I am not going to purchase the Bruce Springsteen $80 box set of the re-release of Darkness on the Edge of Town. It’s not that I don’t like the Darkness album. I’ve already bought it three times—LP, cassette and CD—and don’t feel the need to donate again to the Springsteen children’s college fund.
Enough. I’ve been a bigger sucker for Born to Run. I believe I have paid for that fine set of tunes five times, as Columbia Records and Springsteen found new formats with which to tap my wallet. There was the LP, and then an 8-track version, then the cassette, the CD, and the special 30th anniversary re-mastered CD.
But you children out there—who weren’t around when this guy from New Jersey and his band rescued rock and roll from the clutches of disco and resuscitated hope in those grim years after Vietnam and Watergate—may want to explore the Springsteen saga. Chock with artifacts, the box set is a fine way to do it.
The making-of-Darkness documentary sets the stage. Springsteen had soared to stardom with Born to Run, but then became trapped in an interminable court fight with his manager, which kept him from releasing a new record. Years went by, and the videos in the box set demonstrate how Springsteen and the E Street Band struggled to maintain their connection with his audience via passionate, marathon live concerts, as dozens of new Springsteen songs were recorded but not released.
Ultimately, the legal battle was settled, and the new album appeared. If Born to Run was a joyful, raucous tribute to cars and girls and the passions of youth, Darkness was all about facing the disappointments and galling compromises of life.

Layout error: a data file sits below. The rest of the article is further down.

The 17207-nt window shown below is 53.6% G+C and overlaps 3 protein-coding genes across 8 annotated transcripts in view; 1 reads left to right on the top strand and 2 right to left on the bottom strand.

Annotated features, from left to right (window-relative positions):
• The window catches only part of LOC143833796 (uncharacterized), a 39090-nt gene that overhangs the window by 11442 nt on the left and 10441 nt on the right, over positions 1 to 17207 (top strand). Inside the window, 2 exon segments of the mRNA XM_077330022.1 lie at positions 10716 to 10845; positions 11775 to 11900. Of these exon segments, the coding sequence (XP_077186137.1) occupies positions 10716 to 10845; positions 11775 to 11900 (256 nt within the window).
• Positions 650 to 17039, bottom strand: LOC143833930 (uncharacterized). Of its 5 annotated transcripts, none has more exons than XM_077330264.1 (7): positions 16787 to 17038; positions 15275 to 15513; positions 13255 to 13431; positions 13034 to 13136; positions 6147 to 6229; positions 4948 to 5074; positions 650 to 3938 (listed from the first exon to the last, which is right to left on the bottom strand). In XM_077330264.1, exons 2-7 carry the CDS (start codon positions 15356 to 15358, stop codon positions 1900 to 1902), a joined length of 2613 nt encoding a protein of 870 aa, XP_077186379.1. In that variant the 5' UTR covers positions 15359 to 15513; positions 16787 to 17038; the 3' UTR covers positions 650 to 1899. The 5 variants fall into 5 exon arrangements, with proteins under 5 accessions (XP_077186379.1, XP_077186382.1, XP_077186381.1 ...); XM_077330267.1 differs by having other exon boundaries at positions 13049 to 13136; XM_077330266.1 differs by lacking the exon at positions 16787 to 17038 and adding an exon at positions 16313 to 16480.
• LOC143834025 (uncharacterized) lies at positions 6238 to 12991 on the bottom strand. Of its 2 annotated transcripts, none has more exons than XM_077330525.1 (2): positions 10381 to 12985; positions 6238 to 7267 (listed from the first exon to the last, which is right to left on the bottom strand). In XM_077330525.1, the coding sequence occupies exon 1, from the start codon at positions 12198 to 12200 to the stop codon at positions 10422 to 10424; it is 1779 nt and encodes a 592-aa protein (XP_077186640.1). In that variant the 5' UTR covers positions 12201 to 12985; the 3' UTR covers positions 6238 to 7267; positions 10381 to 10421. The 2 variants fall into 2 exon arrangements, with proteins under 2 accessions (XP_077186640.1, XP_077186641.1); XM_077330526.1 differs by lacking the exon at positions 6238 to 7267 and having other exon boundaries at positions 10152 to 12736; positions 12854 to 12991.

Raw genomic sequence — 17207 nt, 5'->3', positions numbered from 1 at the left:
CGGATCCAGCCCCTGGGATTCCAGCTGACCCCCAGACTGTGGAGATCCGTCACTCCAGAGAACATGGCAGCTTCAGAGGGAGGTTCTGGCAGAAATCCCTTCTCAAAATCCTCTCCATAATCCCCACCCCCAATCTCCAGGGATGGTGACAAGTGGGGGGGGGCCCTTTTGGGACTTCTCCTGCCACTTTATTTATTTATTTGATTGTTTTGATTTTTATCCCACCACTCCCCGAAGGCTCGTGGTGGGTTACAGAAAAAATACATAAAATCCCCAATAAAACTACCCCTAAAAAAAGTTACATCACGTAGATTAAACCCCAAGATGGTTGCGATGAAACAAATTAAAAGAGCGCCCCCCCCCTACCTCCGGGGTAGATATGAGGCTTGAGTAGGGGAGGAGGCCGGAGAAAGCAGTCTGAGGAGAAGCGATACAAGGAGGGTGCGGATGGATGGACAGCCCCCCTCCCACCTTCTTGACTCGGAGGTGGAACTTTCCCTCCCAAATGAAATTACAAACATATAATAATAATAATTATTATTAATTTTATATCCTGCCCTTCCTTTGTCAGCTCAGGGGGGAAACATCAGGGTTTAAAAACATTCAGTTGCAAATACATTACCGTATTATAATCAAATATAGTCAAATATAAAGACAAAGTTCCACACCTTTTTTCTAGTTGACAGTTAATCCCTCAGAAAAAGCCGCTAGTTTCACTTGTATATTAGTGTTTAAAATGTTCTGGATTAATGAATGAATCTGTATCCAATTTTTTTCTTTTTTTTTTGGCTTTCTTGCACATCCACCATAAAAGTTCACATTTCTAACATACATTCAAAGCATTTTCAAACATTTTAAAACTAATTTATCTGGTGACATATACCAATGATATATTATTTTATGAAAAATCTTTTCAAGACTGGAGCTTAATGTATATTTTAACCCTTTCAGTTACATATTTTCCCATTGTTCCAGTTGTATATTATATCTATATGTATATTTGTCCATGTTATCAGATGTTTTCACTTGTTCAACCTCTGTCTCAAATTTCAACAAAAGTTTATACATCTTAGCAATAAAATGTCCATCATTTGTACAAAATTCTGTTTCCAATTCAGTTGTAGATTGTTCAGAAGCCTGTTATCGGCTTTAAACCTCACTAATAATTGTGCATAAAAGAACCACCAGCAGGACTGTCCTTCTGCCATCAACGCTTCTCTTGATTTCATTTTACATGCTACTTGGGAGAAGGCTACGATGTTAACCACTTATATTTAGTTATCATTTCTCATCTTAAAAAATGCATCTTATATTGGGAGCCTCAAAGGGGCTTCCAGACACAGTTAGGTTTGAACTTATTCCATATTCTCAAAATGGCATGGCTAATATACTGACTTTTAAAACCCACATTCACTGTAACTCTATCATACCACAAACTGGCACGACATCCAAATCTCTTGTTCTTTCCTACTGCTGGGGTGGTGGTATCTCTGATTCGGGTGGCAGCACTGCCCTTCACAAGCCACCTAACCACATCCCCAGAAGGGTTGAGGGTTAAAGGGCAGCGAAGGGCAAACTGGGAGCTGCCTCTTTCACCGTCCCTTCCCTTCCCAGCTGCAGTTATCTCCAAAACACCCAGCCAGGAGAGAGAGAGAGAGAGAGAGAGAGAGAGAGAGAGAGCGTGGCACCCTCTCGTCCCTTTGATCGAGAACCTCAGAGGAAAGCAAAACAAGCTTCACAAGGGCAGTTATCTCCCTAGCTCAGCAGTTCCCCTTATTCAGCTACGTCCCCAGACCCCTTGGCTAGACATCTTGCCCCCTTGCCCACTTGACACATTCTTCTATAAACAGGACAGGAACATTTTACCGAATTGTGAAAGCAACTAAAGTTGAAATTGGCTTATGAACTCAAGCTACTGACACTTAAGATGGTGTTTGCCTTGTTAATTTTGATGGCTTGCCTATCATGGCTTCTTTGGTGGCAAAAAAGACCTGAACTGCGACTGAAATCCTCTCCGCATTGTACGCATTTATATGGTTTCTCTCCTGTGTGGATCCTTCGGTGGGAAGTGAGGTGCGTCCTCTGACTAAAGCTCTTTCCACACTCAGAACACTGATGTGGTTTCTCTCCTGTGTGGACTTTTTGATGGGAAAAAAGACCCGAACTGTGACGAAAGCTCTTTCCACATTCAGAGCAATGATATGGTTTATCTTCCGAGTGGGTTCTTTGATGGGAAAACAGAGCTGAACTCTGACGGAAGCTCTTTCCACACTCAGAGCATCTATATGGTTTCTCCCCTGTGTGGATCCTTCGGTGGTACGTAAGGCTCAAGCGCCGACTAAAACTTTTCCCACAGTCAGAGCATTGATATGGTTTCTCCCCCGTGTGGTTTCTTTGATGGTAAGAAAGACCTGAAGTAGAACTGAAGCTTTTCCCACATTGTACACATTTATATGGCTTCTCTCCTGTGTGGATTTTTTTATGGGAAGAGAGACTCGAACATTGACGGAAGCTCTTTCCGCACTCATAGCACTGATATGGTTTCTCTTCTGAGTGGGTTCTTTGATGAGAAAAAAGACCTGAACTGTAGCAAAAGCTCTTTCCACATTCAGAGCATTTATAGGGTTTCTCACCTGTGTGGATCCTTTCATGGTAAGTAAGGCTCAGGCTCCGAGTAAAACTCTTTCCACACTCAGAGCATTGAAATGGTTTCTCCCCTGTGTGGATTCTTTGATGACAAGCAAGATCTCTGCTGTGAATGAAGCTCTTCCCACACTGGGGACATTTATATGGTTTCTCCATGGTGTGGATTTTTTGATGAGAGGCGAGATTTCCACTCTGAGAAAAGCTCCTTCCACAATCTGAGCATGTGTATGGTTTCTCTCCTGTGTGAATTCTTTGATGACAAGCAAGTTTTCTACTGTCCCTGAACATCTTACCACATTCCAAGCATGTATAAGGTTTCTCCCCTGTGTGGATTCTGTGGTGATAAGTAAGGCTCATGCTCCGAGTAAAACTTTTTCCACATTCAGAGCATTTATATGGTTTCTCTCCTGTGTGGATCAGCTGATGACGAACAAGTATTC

Now I believe in the love, that you gave me/ I believe in the faith, that could save me/ I believe and I hope and I pray that someday it/ may raise me above these/ badlands.
If I had a buck for every time I sang that song out loud I could buy four or five of the new box sets myself.
Springsteen, like most great rock and rollers, is quite a magpie. With a phrase or bit of melody, he can tap the sounds of the folk, blues, and rock musicians that came before him. But in the glow of Born to Run, some critics had sneered at his music as derivative. Given his gloomy mood at the time, and wanting to strut his own stuff, he struck all but the starkest, most personal songs from Darkness.
Some of the castoff songs were commercial gems, like “Fire” or “Because the Night,” and made fortunes for the artists who eventually recorded them. Other lovely tunes, like “Little Girl So Fine,” written with Miami Steve, got recorded (by Southside Johnny and the Asbury Jukes, with a nod to and assist from the Drifters) but never made the charts.
And so the best part of the new box set is, perhaps, a two-disk compilation of music that was left off of Darkness, called The Promise. Its songs evoke Roy Orbison, the Byrds, Elvis Presley, and others, and show once again what a staggeringly good and versatile song writer Springsteen is. It is available by itself for longtime fans (Achtung, Santa) who don’t need the Darkness back story and who want a polished version of songs they have long traded around and listened to on bootlegs.
Springsteen’s last release of stuff-from-around-the-studio, Working on a Dream, was pretty lame. But, though you’ll agree with his decisions to leave some of these songs off of the Darkness album, on the whole, The Promise has been worth the wait.